When fresh black mission figs from California arrived at his Nine North Fourth restaurant in September, he roasted them and paired them in salads with chicken or proscuitto, Brie and sherry vinegar. He made fig chutney and offered a fig tartlet for dessert.
"It's about using things at the right time with the right ingredients," says Barradell (pictured), the 31-year-old chef/owner who took over what used to be Tony's 4th Street Grill in March. When Hanover tomatoes were ripe, he slow-roasted them and served them with his own fresh mozzarella. During peach season, he served caramelized Virginia peaches with ice cream. And when a friend's father caught a 40-pound rockfish in Delaware, he says, "We had fresh rockfish 12 to 14 hours after it was in the water."
Originally from England, Barradell is here because he married Henrico County resident Danesha Roberts, whom he met while she was in a study-abroad program at the University of Nottingham. Barradell began working in restaurants at age 15; his résumé includes stints with English country-house hotels and Hilton International. At Nine North Fourth, "I put my fine-dining background into simple, good eating for a reasonable price." When he bought his downtown restaurant, he says, "It was basically a sandwich shop, with chopped iceberg lettuce salads and burgers and hot dogs — I can't handle that." Too run-of-the-mill. He gradually started offering more daily specials and fewer regular menu items. Nine North Fourth is open for breakfast and lunch on weekdays, and it recently added dinner hours on Fridays and Saturdays.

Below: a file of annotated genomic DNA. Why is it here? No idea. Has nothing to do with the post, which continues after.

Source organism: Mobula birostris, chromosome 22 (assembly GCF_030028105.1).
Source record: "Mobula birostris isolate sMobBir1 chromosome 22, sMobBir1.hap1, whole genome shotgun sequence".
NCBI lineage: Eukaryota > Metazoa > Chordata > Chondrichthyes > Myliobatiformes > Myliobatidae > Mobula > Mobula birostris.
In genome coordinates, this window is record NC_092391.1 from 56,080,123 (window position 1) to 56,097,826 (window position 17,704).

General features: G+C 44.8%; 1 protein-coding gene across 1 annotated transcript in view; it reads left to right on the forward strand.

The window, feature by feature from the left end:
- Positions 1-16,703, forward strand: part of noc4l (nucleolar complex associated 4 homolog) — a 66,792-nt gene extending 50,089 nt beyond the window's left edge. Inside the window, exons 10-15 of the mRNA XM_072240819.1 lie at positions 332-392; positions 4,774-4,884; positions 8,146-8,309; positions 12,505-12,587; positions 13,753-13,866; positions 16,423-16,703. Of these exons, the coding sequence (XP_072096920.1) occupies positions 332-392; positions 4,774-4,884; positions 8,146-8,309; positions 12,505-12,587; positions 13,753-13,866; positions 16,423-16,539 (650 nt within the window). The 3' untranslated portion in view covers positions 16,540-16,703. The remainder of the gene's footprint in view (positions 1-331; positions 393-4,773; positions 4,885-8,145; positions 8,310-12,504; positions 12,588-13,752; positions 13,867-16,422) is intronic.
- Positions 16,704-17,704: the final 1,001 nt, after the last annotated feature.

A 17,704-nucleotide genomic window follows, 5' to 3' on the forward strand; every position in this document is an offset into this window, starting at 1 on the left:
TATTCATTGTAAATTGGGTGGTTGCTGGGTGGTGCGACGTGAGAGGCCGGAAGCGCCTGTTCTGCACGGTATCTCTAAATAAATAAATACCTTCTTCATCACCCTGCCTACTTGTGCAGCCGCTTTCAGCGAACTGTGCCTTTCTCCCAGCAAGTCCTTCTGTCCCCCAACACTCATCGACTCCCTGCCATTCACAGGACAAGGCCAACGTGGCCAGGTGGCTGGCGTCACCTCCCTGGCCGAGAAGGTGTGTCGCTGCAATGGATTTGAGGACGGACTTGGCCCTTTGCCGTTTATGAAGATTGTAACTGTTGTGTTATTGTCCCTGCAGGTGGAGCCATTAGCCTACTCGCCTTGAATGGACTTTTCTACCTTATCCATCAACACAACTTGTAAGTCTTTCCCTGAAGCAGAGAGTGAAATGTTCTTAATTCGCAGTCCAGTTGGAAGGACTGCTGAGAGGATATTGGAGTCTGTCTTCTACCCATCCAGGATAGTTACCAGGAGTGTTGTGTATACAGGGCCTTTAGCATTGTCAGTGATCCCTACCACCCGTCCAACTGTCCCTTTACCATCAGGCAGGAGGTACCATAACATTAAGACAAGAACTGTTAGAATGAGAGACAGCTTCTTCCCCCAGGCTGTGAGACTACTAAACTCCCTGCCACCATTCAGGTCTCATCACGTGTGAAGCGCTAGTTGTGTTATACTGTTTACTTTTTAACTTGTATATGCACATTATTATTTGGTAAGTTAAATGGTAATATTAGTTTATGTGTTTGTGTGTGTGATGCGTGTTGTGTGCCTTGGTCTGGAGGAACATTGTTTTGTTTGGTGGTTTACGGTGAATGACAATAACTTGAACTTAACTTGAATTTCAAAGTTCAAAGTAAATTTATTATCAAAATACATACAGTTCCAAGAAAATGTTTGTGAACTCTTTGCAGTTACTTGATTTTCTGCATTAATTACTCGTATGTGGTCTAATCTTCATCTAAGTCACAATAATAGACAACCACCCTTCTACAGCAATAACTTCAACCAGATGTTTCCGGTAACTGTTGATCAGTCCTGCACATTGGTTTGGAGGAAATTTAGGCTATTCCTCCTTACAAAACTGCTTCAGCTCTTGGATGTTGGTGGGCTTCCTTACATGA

Asked again about his attraction to figs, Barradell dashes to the back of the restaurant and returns with a roasted fig in sherry-vinegar dressing. The fruit has a plummy texture and a mildly sweet, refreshing taste. By using minimal enhancements, "that natural flavor comes out," Barradell says. "My whole philosophy is that good taste is about freshness and flavor. Those two things inspire me to cook."